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Ten years of DevOps. What changed? by@odzhu

Ten years of DevOps. What changed?

Oleksii Dzhulai Hacker Noon profile picture

Oleksii Dzhulai

Systems Architect, Director

There are lots of discussions, talks, white-papers and books available about DevOps which coalesce around delivering software faster, more often and reliably, breaking down walls between development and operations.

The shortest and high level definition, which I find the most accurate, says:

DevOps is a set of practices intended to reduce the time between committing a change to a system and the change being placed into normal production, while ensuring high quality
DevOps: A Software Architect’s Perspective

DevOps came from world of web giants like Amazon, Google, Facebook and is endemic to the world of cloud and distributed systems. It’s almost a decade has passed since this term was first mentioned and gained wide adoption. Has anything changed since then?

Infrastructure as Code is requirement and not an option

This became true for anything bigger than a prototype. Even small apps consist of numerous micro-services, integrate with 3-rd party systems and it’s quite rare to see a deployment of a stack or environment which takes longer than couple of hours, considering all the available to modern developers toolset. Today, infrastructure management is a matter of writing software. This software cannot be developed in isolation and then handed over to operations team, dev and ops team should work together and apply all known SDLC best-practices.

Continuous Deployment becomes easier

In addition to mature culture and experienced team, delivering a change to production continuously, assumes 100% of automation in areas of workloads orchestration, pipelines, quality gates and monitoring. Taking into account availability of cloud PaaS options and contribution of industry pioneers to the tools like Spinnaker and Knative, continuous deployment became something available out of the box.

Cloud adoption

Cloud computing is focal for DevOps evolution. It raised roughly at the same time was the thing which blurred the line between development and operations even more. It’s tricky to develop for the cloud without having understanding of operations, at least at application level, and you can’t operate without automation. It’s all about software practices! Cloud has grown from a choice of startups to an enterprise mainstream and it is number one priority in digital transformations. Today, fear of cloud computing is gradually moving towards “cloud first” strategies.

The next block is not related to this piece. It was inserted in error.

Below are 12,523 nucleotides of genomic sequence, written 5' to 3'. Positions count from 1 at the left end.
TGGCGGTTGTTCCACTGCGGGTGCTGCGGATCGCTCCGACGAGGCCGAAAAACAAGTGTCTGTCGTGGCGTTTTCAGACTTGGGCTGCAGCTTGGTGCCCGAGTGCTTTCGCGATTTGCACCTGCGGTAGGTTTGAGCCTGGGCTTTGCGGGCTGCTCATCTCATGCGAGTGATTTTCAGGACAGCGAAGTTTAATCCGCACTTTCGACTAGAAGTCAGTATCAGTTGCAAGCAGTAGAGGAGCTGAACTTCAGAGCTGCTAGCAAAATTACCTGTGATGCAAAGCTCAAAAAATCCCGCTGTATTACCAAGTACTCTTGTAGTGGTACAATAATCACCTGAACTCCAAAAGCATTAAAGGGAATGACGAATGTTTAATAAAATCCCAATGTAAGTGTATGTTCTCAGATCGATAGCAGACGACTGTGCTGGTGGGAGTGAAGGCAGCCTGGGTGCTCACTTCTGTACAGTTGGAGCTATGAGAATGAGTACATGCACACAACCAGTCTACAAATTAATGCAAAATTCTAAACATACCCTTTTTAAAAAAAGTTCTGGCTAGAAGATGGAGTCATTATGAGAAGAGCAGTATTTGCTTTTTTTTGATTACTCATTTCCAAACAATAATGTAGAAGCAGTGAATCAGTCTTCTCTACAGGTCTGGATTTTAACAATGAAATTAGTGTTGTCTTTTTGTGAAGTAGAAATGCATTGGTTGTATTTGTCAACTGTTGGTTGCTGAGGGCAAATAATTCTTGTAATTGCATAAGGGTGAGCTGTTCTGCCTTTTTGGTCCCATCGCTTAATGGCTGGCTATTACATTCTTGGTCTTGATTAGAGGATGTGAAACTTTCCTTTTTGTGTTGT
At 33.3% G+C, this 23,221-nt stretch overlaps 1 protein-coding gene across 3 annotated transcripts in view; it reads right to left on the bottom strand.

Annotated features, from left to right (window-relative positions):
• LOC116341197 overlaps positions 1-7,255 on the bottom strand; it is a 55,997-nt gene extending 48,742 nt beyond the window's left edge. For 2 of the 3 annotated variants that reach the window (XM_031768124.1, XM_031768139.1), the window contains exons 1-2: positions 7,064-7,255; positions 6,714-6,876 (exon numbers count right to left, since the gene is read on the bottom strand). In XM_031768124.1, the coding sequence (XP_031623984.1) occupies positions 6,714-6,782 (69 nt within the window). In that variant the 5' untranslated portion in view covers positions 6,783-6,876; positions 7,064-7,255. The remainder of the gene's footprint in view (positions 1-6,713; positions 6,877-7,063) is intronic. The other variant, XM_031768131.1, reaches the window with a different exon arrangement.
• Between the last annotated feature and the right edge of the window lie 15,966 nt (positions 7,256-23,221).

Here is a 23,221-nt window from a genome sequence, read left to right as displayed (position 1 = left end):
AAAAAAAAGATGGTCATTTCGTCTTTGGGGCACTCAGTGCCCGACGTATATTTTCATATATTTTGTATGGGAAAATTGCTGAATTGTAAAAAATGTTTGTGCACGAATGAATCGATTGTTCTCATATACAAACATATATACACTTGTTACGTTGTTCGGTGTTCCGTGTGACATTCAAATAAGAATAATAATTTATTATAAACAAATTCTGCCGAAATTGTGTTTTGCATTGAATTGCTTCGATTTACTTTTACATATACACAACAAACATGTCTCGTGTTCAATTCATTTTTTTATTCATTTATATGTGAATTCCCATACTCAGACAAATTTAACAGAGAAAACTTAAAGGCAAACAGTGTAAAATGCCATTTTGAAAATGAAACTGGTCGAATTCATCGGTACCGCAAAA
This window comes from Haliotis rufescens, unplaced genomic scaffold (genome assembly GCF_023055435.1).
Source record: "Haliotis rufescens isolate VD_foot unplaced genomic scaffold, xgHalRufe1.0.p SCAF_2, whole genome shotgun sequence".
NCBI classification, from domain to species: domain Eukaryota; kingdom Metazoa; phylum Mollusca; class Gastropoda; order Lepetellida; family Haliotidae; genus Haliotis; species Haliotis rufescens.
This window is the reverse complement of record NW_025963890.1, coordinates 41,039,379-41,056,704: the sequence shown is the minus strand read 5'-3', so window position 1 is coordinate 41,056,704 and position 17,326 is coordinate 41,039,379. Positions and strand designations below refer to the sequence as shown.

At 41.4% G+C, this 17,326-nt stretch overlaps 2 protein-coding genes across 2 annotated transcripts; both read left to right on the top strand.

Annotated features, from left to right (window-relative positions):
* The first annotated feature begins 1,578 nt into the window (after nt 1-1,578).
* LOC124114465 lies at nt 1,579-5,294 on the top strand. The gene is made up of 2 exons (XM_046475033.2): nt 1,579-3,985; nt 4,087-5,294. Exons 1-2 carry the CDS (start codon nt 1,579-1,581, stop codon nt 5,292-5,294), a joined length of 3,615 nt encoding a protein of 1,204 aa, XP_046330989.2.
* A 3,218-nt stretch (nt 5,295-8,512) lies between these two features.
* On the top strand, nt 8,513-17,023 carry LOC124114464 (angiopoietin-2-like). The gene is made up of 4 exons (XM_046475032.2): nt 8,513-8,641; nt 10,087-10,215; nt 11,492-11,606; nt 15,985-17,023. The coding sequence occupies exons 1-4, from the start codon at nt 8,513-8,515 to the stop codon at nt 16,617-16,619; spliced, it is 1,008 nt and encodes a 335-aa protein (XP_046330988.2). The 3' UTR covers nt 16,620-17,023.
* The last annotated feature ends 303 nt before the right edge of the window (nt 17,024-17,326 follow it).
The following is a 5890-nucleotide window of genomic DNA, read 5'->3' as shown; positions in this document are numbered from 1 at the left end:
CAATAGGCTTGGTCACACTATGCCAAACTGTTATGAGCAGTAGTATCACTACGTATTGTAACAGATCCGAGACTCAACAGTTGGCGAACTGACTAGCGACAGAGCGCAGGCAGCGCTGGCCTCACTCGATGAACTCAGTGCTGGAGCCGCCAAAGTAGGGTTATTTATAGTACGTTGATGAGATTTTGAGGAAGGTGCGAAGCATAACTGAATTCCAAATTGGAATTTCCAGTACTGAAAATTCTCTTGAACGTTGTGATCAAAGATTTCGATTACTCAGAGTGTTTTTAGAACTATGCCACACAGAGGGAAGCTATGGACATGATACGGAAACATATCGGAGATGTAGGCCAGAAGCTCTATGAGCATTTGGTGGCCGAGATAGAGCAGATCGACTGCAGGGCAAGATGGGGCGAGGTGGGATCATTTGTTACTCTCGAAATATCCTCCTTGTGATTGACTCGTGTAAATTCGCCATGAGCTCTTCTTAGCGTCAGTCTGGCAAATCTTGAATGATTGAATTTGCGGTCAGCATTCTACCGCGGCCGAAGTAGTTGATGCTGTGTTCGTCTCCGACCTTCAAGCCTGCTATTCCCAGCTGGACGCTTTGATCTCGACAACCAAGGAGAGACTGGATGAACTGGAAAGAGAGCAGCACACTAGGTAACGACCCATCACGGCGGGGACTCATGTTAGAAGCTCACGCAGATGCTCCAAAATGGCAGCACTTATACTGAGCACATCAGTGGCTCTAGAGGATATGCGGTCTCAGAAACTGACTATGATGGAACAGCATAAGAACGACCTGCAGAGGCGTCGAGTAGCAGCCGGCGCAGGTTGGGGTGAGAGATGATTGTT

DevOps ecosystem is enterprise ready

Cloud Native development becomes mainstream. For example, CNCF which was founded in 2015, already includes around 600 opensource projects and is the fastest growing ecosystem ever! And yes, DevOps engineer and SRE are in the list of most popular job descriptions.

The Myth about NoOps. Do I need to operate serverless?

Cloud native stacks are designed with high availability, scalability and self-healing automation in mind, environments become more “clever” but more complex at the same time. This allows to shift focus of operations from reactive firefighting towards predictive maintenance and continuous improvement of automation. As a result, operations function don’t disappear but instead becomes more effective and can manage much larger infrastructures.

Culture vs Tooling

Using PaaS or implementation of a fully automated delivery pipeline doesn’t mean we’re practicing DevOps. Automating big legacy stacks is obviously rewarding, however, we end up doing big chunks of change at a time with side effects such as complex coordination, low speed and quality. Cultural change is required here in order to rethink and optimize old ways of working

At the same time, it’s a mistake to disregard tooling in favor of culture and process. Doing something continuously, fast and reliably, assumes minimizing human factor in the chain. DevOps is about automating and reusing expertise, that’s where tooling is crucial, so it’s about a balance!